You’ve begun your job search, and have gotten a request for a phone interview! If it’s been a while since you’ve had one, here are some of the common phone interview questions, and how our experienced recruiters suggest answering them:
Tell me a little about yourself.
Focus on keeping your response professional, and don’t get too personal unless it is applicable to the role you are interviewing for. You don’t need to mention family, marital status, children, politics or religion.
Tie in your personal strengths to the functions of the role. Give examples of how they match up. For instance, you might highlight how you are organized, and you might mention how you reorganized your organization’s systems.
Do mention some activities you enjoy doing outside of work that relates to and shows your passion for your work. Some examples might be writing blogs, studying new technologies or going to training in your field.
Why are you looking for a new job opportunity?
Discuss a desire to learn a new talk or grow a skill set. Do not say anything negative about your current or previous employers or managers. Focus on something positive that you want to do or want to continue doing that is relative to the position you applied for.
What are your main responsibilities at your current or last job position?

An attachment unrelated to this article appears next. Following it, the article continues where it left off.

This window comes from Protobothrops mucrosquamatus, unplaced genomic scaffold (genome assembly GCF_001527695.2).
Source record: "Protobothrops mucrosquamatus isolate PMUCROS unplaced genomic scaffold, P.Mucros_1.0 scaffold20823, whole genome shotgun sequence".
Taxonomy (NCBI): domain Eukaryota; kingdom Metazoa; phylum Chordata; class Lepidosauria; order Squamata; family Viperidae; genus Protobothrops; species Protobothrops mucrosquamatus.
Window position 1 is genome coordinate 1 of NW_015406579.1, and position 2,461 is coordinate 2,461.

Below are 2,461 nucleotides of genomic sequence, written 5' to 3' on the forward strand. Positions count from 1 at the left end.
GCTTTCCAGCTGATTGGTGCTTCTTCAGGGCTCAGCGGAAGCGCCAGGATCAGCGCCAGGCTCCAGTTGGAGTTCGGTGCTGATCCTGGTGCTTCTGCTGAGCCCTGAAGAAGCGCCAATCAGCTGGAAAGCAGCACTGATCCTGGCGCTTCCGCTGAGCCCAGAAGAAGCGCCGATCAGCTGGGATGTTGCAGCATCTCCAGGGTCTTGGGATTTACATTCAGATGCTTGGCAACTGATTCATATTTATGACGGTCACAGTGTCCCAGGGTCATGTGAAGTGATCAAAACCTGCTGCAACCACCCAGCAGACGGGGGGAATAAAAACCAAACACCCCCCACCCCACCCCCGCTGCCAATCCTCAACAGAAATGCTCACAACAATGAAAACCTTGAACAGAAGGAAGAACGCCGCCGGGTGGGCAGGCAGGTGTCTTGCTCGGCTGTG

Highlight some duties and responsibilities that are relevant to the new role. Discuss what you specifically did in the role versus statements using “we did…”.
What’s your biggest strength/weakness?
Think of attributes that you have that would be beneficial to the role, such as communication skills, organizational skills, documentation, flexibility, etc. Highlight how your personal traits make you an asset to the company, and back up your strengths with examples. Weakness is a tough one because the interviewer is trying to get you to admit to a flaw. Some people try and turn it around saying they have no work-life balance because they are a workaholic; many interviews do not buy that line. As long as your weakness does not interfere with your ability to perform the essential job functions well, it would be fine to admit you are not completely perfect. For instance, if the company had complete flexibility in hours, you might admit that you are not an early morning person, and do your best work into the evening. You don’t want to reveal anything that will raise red flags.
Where do you see yourself in X years?
Do not tell the interviewer you want to be in his/her job, or that you want to be the CEO/CIO of the company or in a completely different industry altogether. Be realistic in your career goals. Be honest, and don’t lie. Stress your desire to learn and grow into a long term career in the company which you are applying.